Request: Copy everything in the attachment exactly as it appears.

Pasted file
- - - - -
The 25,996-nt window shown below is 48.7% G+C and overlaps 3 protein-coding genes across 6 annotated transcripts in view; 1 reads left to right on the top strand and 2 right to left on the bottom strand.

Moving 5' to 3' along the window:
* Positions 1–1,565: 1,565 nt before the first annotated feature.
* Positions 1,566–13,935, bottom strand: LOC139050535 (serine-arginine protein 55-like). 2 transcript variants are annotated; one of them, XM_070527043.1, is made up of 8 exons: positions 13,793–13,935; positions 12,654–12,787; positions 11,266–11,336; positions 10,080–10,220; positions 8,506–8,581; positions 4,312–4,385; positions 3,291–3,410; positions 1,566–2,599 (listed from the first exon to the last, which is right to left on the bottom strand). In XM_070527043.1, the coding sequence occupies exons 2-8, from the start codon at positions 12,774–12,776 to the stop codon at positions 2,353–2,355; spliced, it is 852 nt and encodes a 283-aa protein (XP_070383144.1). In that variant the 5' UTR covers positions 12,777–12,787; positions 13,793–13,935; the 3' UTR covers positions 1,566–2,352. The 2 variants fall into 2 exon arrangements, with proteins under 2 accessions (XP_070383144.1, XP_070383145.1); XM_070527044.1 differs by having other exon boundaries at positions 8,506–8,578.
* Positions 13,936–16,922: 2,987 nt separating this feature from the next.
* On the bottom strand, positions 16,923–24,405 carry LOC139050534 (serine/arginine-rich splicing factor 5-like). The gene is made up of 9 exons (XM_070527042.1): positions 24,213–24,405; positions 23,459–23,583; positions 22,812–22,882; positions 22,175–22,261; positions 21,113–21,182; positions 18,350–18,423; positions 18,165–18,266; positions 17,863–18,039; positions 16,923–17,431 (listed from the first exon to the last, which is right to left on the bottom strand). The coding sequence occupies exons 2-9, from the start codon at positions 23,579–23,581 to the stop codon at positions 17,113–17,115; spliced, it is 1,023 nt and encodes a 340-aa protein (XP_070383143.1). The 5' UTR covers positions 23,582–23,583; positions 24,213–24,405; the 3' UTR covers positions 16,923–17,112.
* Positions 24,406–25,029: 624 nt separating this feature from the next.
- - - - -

The 25,996-nt window shown below is 48.7% G+C and overlaps 3 protein-coding genes across 6 annotated transcripts in view; 1 reads left to right on the top strand and 2 right to left on the bottom strand.

Moving 5' to 3' along the window:
* Positions 1–1,565: 1,565 nt before the first annotated feature.
* Positions 1,566–13,935, bottom strand: LOC139050535 (serine-arginine protein 55-like). 2 transcript variants are annotated; one of them, XM_070527043.1, is made up of 8 exons: positions 13,793–13,935; positions 12,654–12,787; positions 11,266–11,336; positions 10,080–10,220; positions 8,506–8,581; positions 4,312–4,385; positions 3,291–3,410; positions 1,566–2,599 (listed from the first exon to the last, which is right to left on the bottom strand). In XM_070527043.1, the coding sequence occupies exons 2-8, from the start codon at positions 12,774–12,776 to the stop codon at positions 2,353–2,355; spliced, it is 852 nt and encodes a 283-aa protein (XP_070383144.1). In that variant the 5' UTR covers positions 12,777–12,787; positions 13,793–13,935; the 3' UTR covers positions 1,566–2,352. The 2 variants fall into 2 exon arrangements, with proteins under 2 accessions (XP_070383144.1, XP_070383145.1); XM_070527044.1 differs by having other exon boundaries at positions 8,506–8,578.
* Positions 13,936–16,922: 2,987 nt separating this feature from the next.
* On the bottom strand, positions 16,923–24,405 carry LOC139050534 (serine/arginine-rich splicing factor 5-like). The gene is made up of 9 exons (XM_070527042.1): positions 24,213–24,405; positions 23,459–23,583; positions 22,812–22,882; positions 22,175–22,261; positions 21,113–21,182; positions 18,350–18,423; positions 18,165–18,266; positions 17,863–18,039; positions 16,923–17,431 (listed from the first exon to the last, which is right to left on the bottom strand). The coding sequence occupies exons 2-9, from the start codon at positions 23,579–23,581 to the stop codon at positions 17,113–17,115; spliced, it is 1,023 nt and encodes a 340-aa protein (XP_070383143.1). The 5' UTR covers positions 23,582–23,583; positions 24,213–24,405; the 3' UTR covers positions 16,923–17,112.
* Positions 24,406–25,029: 624 nt separating this feature from the next.